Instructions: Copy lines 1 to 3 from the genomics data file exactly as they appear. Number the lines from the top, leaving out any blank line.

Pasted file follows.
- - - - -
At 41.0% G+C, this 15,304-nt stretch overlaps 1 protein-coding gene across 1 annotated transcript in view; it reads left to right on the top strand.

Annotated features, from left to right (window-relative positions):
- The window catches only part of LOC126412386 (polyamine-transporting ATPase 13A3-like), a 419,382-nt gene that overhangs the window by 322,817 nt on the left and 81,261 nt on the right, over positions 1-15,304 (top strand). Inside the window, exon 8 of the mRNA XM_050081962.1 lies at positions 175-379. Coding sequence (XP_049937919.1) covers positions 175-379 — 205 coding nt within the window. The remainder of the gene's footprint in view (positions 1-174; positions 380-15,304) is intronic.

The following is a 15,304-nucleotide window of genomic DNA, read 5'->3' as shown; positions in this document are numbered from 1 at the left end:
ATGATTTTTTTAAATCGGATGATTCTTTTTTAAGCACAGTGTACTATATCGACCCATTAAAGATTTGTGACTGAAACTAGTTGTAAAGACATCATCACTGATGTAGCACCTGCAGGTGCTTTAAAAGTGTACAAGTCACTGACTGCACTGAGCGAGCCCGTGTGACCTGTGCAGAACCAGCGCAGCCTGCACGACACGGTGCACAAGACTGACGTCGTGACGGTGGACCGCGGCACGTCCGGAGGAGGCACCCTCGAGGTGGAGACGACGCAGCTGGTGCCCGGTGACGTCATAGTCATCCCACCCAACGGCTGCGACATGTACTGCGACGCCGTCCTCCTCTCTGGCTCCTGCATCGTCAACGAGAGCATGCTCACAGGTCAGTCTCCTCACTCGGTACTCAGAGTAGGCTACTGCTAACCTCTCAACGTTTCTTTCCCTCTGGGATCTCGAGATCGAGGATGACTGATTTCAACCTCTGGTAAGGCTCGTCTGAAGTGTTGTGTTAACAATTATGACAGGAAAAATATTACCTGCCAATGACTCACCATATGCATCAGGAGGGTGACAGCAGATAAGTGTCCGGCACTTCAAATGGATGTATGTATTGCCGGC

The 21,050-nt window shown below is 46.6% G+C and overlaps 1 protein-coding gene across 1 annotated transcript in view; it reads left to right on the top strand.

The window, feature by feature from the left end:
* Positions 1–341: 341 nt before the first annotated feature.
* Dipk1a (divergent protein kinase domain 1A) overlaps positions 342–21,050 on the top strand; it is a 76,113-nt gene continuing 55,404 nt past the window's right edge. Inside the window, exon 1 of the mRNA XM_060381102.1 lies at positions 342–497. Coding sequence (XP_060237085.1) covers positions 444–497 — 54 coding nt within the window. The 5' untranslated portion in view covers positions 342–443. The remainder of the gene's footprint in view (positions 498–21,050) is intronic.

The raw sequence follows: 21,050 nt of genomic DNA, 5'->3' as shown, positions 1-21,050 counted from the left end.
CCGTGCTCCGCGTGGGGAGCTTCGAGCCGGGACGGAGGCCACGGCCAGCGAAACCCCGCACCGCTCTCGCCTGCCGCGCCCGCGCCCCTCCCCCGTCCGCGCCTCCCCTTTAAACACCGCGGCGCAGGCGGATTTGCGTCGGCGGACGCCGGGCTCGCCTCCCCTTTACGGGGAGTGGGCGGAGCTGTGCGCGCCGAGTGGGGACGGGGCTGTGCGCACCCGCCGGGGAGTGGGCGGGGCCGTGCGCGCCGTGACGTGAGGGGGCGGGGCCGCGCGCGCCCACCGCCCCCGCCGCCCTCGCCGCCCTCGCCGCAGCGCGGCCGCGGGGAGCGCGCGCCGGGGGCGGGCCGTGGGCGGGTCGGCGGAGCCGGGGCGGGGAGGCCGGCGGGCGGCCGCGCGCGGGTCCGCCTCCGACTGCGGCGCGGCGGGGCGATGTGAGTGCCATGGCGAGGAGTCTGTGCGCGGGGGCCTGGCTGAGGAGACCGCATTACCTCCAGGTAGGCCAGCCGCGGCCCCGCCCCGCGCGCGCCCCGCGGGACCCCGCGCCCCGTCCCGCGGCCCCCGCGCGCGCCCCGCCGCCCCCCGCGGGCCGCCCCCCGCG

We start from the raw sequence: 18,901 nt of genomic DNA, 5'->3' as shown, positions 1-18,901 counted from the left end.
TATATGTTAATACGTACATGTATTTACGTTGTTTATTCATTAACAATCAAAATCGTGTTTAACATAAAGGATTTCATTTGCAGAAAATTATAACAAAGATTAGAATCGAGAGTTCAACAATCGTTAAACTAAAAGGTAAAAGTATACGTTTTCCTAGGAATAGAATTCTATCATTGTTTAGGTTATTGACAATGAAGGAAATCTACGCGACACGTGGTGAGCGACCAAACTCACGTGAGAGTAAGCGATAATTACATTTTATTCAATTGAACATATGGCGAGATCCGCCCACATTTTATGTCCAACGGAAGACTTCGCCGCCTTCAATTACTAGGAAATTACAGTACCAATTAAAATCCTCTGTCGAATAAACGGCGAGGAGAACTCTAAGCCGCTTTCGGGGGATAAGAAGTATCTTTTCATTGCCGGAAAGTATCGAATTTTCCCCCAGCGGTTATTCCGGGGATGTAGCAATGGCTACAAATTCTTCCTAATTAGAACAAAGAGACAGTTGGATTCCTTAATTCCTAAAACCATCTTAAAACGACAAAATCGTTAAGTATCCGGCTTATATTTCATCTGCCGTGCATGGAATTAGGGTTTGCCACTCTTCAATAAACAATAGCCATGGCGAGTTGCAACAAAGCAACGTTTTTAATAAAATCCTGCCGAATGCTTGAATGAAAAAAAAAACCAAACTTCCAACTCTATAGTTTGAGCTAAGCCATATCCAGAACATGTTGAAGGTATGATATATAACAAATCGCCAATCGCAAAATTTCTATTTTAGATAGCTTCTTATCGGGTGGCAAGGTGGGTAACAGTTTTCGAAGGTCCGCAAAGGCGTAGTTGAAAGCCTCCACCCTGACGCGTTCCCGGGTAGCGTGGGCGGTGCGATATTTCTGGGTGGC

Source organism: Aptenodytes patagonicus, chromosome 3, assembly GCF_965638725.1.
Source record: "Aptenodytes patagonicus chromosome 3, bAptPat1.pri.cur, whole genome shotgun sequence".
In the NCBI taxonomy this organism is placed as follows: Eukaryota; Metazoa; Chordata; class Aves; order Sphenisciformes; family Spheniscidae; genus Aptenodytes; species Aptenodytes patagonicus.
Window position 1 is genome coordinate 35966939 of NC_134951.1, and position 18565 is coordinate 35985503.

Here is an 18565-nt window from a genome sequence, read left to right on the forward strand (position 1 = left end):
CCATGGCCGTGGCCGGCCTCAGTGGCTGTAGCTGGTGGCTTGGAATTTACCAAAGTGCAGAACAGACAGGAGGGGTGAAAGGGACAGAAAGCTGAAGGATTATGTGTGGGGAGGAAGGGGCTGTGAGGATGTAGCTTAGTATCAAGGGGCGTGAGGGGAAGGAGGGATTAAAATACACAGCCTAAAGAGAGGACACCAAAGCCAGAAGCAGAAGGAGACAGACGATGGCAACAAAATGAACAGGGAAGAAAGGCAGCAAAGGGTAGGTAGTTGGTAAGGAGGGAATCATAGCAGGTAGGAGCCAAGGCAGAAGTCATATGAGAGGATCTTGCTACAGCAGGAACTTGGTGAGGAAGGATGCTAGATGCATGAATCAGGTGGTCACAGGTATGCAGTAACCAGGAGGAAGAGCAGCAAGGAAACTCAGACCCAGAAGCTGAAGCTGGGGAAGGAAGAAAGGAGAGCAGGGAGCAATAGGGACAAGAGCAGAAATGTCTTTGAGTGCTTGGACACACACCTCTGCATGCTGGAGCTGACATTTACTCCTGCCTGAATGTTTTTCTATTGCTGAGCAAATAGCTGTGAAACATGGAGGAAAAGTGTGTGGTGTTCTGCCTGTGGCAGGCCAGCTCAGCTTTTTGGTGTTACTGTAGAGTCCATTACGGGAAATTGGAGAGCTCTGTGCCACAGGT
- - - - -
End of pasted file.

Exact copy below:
At 41.0% G+C, this 15,304-nt stretch overlaps 1 protein-coding gene across 1 annotated transcript in view; it reads left to right on the top strand.

Annotated features, from left to right (window-relative positions):
- The window catches only part of LOC126412386 (polyamine-transporting ATPase 13A3-like), a 419,382-nt gene that overhangs the window by 322,817 nt on the left and 81,261 nt on the right, over positions 1-15,304 (top strand). Inside the window, exon 8 of the mRNA XM_050081962.1 lies at positions 175-379. Coding sequence (XP_049937919.1) covers positions 175-379 — 205 coding nt within the window. The remainder of the gene's footprint in view (positions 1-174; positions 380-15,304) is intronic.